• That is seriously disappointing. How much harder coud it be than any other detective series? Our local PBS affiliate fills several night a week, and the whole of the pledge drives, with repeats of singers from the 60’s, many of whom are now dead, or worse yet, the very old and tired real thing. I would watch so much more PBS if there were more Tennisons. Perhaps another cable network will pick up on it?

      Meanwhile, it is interesting to google pictures of Helen Mirren when she was very young: The Tennison actress is a dead ringer!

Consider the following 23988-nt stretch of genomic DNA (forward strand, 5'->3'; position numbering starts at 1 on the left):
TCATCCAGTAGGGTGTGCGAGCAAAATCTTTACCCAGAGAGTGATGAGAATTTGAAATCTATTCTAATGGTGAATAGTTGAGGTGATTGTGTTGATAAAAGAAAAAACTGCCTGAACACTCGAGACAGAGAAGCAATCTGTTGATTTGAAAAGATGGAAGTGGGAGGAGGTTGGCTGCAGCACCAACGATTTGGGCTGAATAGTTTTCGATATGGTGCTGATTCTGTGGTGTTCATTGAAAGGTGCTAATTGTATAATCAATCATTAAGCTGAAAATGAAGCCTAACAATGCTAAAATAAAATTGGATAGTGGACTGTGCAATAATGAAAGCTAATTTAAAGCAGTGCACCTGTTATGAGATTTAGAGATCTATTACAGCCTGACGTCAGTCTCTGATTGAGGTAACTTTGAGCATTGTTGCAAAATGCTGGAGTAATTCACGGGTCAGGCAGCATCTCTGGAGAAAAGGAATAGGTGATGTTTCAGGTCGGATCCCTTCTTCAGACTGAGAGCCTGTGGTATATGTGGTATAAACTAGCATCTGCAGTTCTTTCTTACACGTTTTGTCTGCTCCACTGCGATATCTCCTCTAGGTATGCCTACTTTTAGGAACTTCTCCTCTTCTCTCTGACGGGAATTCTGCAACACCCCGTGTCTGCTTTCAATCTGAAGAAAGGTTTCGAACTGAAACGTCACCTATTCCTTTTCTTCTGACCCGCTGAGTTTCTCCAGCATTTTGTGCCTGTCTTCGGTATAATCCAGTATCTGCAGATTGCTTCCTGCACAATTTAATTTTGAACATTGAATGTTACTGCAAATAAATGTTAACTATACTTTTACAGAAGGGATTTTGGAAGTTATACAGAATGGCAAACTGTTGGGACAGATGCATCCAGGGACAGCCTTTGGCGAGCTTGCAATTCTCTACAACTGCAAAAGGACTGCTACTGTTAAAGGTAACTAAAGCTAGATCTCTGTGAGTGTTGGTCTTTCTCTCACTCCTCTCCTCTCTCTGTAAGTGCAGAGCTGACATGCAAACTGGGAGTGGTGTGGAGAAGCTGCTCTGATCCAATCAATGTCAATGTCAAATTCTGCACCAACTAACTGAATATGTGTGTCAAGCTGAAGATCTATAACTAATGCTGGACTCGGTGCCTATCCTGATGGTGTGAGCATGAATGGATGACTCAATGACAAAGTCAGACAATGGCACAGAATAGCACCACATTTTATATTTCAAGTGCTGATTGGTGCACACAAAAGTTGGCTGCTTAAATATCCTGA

• Oh what terrible news! Aren’t they *all* expensive to shoot? I would love to see this character develop. Ah well. They are great producers and I’m sure they’ve got many other good things in store. We need our Lazy Sundays!

  • When I watched Tennison, I found the treatment of young women very true to the times. For the most part, we weren’t respected professionally – how could a young woman expect to do a job as well as a man? On the other hand, we were still very much thought of as the fairer sex and when the going got tough, men did tend to offer a bit more attention and concern than they would to a male counterpart. The general male machismo that women were clashing against as a society was skillfully woven into the story lines. I found Tennison to be a treat on many levels.

    • You are so right: that “fairer sex” notion was woven in very well. I also had the thought (disloyal to Jane), that, given how Jane’s life went, I can sympathize with her mother’s fretting.